• taking measures that make it easier to find legal means of accessing sports content, including by regularly updating the list of authorised providers on the European Online Content Portal, Agorateka, and ensuring that viewers are informed of such legal means and how to use such means to access content when blocking measures are enforced.

Amendments to the IP Enforcement Directive[3]

The EU Parliament has also recommended amendments to the IP Enforcement Directive, which include introduction of measures to address the following:

  • allowing the use of blocking injunctions that run during the entire live broadcast of a sports event, but are limited to the duration of the live broadcast, thus blocking the infringing website only for the duration of the event;
  • harmonising legislation allowing, where live sports events are concerned, for the use of injunctions that should have the effect of blocking the access not only to the infringing website, but to any other website that contains the same infringement, regardless of the domain name or IP address used, and without the need for a new injunction to be issued;
  • reinforcing cooperation between Member States’ authorities, including by way of exchange of data and best practices and by creating an active and up-to-date network of national authorities; and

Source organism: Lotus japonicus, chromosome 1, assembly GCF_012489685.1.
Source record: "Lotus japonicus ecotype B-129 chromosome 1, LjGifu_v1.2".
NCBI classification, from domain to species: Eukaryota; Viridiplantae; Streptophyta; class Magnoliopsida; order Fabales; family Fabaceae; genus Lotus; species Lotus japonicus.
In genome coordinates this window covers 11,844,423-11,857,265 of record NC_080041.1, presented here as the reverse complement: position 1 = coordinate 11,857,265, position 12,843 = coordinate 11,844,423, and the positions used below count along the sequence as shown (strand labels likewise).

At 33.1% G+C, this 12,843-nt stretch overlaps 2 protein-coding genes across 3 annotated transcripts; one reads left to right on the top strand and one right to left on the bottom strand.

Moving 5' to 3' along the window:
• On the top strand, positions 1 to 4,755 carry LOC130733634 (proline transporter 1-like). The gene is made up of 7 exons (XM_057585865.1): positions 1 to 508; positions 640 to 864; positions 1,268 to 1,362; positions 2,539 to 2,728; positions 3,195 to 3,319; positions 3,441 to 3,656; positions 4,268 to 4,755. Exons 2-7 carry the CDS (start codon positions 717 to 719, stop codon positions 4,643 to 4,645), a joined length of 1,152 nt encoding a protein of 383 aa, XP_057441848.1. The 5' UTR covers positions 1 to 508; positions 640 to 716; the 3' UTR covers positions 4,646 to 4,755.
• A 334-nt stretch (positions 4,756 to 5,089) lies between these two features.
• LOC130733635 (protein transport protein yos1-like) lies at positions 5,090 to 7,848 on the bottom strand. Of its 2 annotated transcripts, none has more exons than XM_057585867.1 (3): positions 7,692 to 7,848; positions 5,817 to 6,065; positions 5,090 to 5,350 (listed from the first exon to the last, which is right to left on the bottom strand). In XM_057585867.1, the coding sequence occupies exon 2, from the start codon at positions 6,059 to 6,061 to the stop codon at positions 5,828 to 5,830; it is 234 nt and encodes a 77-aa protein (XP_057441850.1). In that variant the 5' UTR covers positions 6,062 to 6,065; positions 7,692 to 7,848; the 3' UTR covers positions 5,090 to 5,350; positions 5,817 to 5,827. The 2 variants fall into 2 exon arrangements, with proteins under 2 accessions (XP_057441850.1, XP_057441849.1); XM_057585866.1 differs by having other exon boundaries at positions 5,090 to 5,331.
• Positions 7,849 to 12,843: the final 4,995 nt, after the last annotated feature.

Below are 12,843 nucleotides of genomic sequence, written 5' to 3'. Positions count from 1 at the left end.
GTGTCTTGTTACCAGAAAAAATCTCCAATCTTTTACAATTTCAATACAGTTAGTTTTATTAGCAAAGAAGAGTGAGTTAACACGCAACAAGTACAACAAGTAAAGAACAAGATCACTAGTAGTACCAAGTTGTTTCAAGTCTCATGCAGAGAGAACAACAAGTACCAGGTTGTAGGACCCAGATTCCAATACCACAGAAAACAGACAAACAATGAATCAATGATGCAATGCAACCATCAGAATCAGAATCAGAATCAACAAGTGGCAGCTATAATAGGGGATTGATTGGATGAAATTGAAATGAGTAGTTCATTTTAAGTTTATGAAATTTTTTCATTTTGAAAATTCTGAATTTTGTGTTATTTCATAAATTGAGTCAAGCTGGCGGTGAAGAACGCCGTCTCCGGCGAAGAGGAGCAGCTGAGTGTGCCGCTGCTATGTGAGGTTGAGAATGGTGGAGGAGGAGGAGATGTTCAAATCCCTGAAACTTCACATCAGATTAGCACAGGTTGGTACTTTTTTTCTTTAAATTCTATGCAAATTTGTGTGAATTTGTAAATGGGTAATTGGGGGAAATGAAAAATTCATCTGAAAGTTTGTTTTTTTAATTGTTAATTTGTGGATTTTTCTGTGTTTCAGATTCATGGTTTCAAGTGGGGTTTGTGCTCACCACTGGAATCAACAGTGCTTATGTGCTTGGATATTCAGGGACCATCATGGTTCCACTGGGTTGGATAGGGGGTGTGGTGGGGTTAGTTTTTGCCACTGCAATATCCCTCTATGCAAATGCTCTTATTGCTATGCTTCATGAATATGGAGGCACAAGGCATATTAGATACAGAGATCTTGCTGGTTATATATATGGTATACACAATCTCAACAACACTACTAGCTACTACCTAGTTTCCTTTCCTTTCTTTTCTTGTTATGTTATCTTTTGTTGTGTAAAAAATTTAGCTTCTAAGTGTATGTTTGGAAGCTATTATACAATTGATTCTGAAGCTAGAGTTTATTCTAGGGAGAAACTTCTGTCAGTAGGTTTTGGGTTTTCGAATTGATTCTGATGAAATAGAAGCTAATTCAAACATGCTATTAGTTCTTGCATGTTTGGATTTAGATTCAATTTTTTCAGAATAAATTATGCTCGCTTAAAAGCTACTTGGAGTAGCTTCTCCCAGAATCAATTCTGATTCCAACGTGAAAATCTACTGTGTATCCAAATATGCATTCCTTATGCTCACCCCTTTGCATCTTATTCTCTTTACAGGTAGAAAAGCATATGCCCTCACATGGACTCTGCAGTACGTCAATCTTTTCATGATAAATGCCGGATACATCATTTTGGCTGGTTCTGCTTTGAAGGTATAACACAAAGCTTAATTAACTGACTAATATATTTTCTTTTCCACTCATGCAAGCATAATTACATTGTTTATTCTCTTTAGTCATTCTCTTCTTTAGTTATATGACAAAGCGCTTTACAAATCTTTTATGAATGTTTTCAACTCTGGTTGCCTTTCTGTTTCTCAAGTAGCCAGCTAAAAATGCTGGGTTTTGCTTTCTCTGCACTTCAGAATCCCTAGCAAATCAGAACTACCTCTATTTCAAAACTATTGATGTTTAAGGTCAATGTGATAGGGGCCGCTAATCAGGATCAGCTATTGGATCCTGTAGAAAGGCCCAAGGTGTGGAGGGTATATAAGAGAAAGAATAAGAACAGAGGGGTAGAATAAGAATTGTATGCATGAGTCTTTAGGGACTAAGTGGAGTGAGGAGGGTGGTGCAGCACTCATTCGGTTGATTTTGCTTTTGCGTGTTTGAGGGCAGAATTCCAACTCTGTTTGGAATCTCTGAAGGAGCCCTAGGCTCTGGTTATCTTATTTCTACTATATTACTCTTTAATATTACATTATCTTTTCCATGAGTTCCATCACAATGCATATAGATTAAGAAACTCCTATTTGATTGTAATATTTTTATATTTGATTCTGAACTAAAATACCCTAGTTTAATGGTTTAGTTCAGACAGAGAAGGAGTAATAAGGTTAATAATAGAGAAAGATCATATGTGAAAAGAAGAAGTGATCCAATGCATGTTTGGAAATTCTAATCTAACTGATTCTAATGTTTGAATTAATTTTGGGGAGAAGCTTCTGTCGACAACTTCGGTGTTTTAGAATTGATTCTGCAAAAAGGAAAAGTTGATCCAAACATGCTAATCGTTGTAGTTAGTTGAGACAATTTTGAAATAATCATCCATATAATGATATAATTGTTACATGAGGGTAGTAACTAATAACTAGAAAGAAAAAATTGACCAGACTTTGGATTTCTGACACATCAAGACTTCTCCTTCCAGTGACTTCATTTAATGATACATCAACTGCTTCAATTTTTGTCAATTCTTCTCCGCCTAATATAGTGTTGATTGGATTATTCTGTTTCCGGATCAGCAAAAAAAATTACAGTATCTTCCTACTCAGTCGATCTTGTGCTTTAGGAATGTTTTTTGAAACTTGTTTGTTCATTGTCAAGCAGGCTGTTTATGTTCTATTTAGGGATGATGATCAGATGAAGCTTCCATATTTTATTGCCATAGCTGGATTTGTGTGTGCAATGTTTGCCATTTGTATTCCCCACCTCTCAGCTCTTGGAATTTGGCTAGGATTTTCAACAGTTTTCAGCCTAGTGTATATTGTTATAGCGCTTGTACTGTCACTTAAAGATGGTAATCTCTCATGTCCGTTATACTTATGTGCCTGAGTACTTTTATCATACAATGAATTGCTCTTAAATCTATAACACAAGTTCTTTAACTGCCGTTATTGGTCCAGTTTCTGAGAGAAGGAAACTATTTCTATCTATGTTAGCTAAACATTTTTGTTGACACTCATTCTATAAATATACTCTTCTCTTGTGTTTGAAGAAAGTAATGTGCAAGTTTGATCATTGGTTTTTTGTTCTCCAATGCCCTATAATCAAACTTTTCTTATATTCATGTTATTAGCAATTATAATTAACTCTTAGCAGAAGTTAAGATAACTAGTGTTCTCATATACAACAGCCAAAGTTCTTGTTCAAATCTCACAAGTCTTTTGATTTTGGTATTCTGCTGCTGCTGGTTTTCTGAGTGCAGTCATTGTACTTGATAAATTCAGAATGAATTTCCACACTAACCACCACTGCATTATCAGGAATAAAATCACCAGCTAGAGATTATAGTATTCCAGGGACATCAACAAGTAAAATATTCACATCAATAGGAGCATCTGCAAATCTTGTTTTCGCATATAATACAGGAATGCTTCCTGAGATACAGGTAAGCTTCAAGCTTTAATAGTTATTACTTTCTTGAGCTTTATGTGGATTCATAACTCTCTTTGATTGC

• reinforcing the cooperation between intermediaries and rightholders, including by promoting the conclusion of Memoranda of Understanding providing for a specific notice and action procedure.


The EU Commission will now consider the EU Parliament’s proposals.  Whilst the threat posed to the sports industry by piracy in today’s digital world will remain, the recommendations by the EU Parliament would appear to be a step in the right direction.  However, the successful implementation of any enforcement regime will be dependent on technical aspects as well as legal.

In the context of blocking injunctions, it should be noted that the UK has very much been at the forefront of adoption of such measures.  The first live blocking injunction was issued by the English High Court in March 2017 to tackle illegal streaming of live Premier League match footage[4] and a similar order was issued to prevent streaming servers delivering infringing streams of boxing matches promoted by Matchroom, including those involving world heavyweight champion, Anthony Joshua[5].

Whilst dynamic injunctions have been adopted in numerous EU member states, their technical implementation has not yet been harmonised. For example, only a limited number have focused on blocking the entire IP address rather than being limited to mere domain name system blocking (which is commonly now circumvented).  It would seem therefore that greater harmonisation is needed and, arguably, overdue.

In its resolution, the EU Parliament also raised the issue of the benefit of a new proprietary right for sports event organisers.  Whilst the EU Parliament was of the view that such a new right would not necessarily solve the piracy challenges it considers the sports industry to be facing, consideration of the merits of such new right in this forum will no doubt be of interest to rights owners.

[1] https://www.europarl.europa.eu/thinktank/en/document.html?reference=EPRS_STU(2020)654205

[2] https://www.europarl.europa.eu/news/en/press-room/20210517IPR04117/tackling-online-piracy-of-live-sporting-events

[3] Directive 2004/48/EC

[4] Football Association Premier League Ltd v BT and others [2017] EWHC 480 (Ch)

[5] Matchroom Boxing Ltd and others v British Telecommunications plc and others [2018] EWHC 2443 (Ch))